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      anonymous 7 years ago

      I am wondering if you do go to a publisher for your board game how much do you want to ask for.. I ask because everyone thinks their idea is gold but what is the "going rate" for publishing your game that way?

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      anonymous 7 years ago

      Don't forget that self-publishing is a viable option these days. The Game Crafter ( is a print-on-demand game publisher that allows game designers to self-publish their own games. Designers have the option to make private prototypes for their own use or they can publish games on the online shop and sell them to a worldwide audience.

      This does not require the game designer to pay any money upfront and they only have to split the profit with The Game Crafter each time the game sells. Almost 3000 orders have already been processed since July of 2009!

      Want more proof this is a viable option? Matt Worden (from Matt Worden Games) recently won the Traditional "Game of the Year Award" from Games Magazine. This is published in the December 2010 copy of Games Magazine. A single amateur designer like Matt was able to use a board game publisher like The Game Crafter to win such an amazing award!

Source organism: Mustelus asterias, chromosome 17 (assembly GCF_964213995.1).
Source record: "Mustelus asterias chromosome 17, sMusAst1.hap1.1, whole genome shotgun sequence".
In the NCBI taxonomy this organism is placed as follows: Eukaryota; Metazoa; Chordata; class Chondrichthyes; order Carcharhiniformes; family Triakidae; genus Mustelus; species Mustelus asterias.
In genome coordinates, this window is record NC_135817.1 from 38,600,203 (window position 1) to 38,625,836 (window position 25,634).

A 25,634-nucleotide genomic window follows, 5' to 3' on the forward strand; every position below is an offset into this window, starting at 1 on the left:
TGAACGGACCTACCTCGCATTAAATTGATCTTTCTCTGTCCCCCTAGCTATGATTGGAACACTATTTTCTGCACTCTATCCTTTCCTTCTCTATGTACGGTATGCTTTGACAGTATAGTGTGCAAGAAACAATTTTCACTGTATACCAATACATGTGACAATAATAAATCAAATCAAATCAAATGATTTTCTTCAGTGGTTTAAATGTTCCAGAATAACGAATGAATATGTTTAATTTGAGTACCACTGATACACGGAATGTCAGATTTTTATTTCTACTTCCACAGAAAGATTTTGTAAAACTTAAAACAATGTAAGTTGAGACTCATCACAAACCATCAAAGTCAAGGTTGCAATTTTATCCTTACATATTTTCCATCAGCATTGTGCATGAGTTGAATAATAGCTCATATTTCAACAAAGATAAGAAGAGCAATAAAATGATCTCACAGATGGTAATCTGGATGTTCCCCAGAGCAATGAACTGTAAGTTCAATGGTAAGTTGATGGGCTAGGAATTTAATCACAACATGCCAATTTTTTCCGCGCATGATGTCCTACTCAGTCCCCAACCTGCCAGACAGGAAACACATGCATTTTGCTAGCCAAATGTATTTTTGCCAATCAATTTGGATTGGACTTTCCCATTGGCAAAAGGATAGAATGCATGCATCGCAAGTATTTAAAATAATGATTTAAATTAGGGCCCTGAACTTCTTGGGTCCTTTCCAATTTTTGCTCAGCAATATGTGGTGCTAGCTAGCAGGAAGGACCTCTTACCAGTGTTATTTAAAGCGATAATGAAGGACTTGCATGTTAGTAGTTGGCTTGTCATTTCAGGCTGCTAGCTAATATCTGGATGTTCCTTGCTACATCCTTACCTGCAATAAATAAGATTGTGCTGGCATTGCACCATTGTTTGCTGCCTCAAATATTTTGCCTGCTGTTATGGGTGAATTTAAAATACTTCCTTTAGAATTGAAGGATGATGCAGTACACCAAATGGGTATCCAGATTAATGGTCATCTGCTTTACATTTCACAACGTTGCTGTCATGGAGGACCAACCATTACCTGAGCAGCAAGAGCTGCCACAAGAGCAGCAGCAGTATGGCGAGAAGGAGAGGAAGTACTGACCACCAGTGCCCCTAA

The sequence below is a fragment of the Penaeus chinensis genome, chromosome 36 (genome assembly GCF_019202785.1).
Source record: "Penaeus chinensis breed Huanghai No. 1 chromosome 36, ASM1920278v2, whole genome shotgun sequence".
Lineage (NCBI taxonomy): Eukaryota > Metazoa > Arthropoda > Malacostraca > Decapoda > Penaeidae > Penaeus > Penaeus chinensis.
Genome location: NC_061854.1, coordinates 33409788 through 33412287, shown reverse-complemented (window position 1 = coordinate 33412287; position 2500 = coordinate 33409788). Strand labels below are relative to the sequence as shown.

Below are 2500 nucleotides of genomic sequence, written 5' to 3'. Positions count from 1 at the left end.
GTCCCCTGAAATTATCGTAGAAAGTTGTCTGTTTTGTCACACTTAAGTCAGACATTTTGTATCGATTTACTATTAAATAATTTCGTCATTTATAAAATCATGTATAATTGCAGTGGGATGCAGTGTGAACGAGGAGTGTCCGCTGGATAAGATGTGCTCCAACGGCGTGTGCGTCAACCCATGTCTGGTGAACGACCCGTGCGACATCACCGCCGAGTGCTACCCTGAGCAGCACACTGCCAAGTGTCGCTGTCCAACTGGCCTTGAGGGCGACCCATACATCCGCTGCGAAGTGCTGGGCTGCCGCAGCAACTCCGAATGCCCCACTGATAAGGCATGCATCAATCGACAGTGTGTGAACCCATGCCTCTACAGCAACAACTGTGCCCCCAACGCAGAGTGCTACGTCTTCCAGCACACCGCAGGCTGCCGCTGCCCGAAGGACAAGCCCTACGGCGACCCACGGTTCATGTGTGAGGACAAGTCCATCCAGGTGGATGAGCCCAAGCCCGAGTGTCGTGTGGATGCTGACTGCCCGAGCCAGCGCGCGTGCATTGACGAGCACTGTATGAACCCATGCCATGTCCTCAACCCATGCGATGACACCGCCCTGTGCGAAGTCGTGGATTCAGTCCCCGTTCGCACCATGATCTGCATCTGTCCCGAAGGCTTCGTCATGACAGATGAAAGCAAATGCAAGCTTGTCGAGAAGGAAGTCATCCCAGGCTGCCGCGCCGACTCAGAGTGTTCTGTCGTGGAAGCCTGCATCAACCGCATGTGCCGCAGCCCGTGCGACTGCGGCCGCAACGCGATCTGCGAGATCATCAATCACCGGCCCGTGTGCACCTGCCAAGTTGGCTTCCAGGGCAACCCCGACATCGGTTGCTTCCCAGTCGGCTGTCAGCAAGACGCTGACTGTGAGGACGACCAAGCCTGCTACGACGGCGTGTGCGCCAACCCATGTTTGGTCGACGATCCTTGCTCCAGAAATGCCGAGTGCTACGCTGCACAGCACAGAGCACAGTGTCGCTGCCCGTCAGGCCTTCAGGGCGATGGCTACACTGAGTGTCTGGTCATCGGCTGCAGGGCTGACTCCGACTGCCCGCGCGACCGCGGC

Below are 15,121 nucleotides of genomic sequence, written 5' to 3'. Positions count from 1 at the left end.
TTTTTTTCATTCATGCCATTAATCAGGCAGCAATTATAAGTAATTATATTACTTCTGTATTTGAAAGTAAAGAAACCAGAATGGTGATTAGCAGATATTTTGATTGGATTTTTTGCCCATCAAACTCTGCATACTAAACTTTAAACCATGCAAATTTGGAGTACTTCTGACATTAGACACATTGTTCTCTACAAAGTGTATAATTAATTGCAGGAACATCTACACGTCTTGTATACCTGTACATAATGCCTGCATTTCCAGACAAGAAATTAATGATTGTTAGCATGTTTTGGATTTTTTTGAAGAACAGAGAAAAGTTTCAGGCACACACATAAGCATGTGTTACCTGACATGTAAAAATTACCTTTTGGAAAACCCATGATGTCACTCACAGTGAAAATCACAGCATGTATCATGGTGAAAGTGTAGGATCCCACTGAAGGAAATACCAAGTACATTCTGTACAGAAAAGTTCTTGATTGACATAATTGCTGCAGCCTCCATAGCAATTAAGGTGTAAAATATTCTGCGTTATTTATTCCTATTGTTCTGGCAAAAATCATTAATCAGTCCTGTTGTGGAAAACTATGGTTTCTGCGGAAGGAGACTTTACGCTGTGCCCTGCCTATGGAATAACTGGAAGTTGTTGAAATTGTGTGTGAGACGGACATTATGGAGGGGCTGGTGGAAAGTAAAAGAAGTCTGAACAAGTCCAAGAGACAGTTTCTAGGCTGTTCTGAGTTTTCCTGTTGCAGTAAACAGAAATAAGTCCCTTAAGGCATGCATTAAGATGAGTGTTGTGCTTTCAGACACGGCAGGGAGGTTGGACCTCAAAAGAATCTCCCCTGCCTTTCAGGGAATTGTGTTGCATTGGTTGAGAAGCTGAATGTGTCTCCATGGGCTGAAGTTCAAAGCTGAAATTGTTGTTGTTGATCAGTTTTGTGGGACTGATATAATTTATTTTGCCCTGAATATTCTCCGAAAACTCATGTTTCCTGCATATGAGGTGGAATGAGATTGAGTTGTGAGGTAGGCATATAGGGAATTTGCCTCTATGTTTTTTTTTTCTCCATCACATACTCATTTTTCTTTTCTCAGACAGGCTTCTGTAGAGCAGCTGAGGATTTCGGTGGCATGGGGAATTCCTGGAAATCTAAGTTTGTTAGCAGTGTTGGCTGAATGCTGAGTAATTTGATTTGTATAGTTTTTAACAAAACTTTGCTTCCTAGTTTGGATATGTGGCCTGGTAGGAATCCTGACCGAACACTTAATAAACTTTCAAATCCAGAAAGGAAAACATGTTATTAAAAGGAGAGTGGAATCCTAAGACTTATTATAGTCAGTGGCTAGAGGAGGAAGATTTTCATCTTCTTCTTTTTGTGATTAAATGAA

The Game Crafter doesn't offer every service that a traditional game publisher offers but each month there are new products and features that are added to the service.

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      anonymous 7 years ago

      Very useful thanks

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      anonymous 8 years ago

      Very interesting. Nice lens. I just want to share something that you might be interested, somewhat like a board game also. Bridge, is a card game fun to play, but the better you play, the more fun it is. As you improve, you will be fascinated at discovering how much there is to the game. Despite popular opinion to the contrary, bridge is not difficult to learn. Learn how to play bridge contract card game and improve your bridge game in less than five minutes a day. Keep on posting interesting stuff, more power to your lens.

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      bobsmith1952 8 years ago

      Thanks for the information, it was enlightening.

      Armis is the board game that we are promoting. Many see Armis as the new Chess; primarily because it kinda has the look of chess from a distance, and it requires a strategic mind to win. However, Armis has 17 unique pieces, water spaces ... best of all lasts about 30 minutes.